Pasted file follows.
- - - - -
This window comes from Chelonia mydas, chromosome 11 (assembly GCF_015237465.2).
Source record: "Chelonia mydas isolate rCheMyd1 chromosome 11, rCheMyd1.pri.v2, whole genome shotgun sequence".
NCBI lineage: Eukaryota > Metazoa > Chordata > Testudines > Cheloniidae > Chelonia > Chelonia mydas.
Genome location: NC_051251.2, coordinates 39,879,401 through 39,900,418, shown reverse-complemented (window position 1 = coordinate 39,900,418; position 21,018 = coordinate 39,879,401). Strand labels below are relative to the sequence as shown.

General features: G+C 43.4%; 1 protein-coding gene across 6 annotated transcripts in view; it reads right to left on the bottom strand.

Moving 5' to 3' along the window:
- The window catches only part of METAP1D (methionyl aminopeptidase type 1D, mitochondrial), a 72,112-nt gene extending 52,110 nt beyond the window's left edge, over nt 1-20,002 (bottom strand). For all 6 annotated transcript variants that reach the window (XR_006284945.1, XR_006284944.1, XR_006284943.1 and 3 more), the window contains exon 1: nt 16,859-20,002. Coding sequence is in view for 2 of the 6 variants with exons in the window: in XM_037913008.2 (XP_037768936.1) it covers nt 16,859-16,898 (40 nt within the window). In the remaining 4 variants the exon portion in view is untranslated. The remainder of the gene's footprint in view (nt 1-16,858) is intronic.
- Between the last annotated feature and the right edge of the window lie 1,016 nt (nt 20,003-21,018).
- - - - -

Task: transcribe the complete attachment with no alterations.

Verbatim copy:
This window comes from Chelonia mydas, chromosome 11 (assembly GCF_015237465.2).
Source record: "Chelonia mydas isolate rCheMyd1 chromosome 11, rCheMyd1.pri.v2, whole genome shotgun sequence".
NCBI lineage: Eukaryota > Metazoa > Chordata > Testudines > Cheloniidae > Chelonia > Chelonia mydas.
Genome location: NC_051251.2, coordinates 39,879,401 through 39,900,418, shown reverse-complemented (window position 1 = coordinate 39,900,418; position 21,018 = coordinate 39,879,401). Strand labels below are relative to the sequence as shown.

General features: G+C 43.4%; 1 protein-coding gene across 6 annotated transcripts in view; it reads right to left on the bottom strand.

Moving 5' to 3' along the window:
- The window catches only part of METAP1D (methionyl aminopeptidase type 1D, mitochondrial), a 72,112-nt gene extending 52,110 nt beyond the window's left edge, over nt 1-20,002 (bottom strand). For all 6 annotated transcript variants that reach the window (XR_006284945.1, XR_006284944.1, XR_006284943.1 and 3 more), the window contains exon 1: nt 16,859-20,002. Coding sequence is in view for 2 of the 6 variants with exons in the window: in XM_037913008.2 (XP_037768936.1) it covers nt 16,859-16,898 (40 nt within the window). In the remaining 4 variants the exon portion in view is untranslated. The remainder of the gene's footprint in view (nt 1-16,858) is intronic.
- Between the last annotated feature and the right edge of the window lie 1,016 nt (nt 20,003-21,018).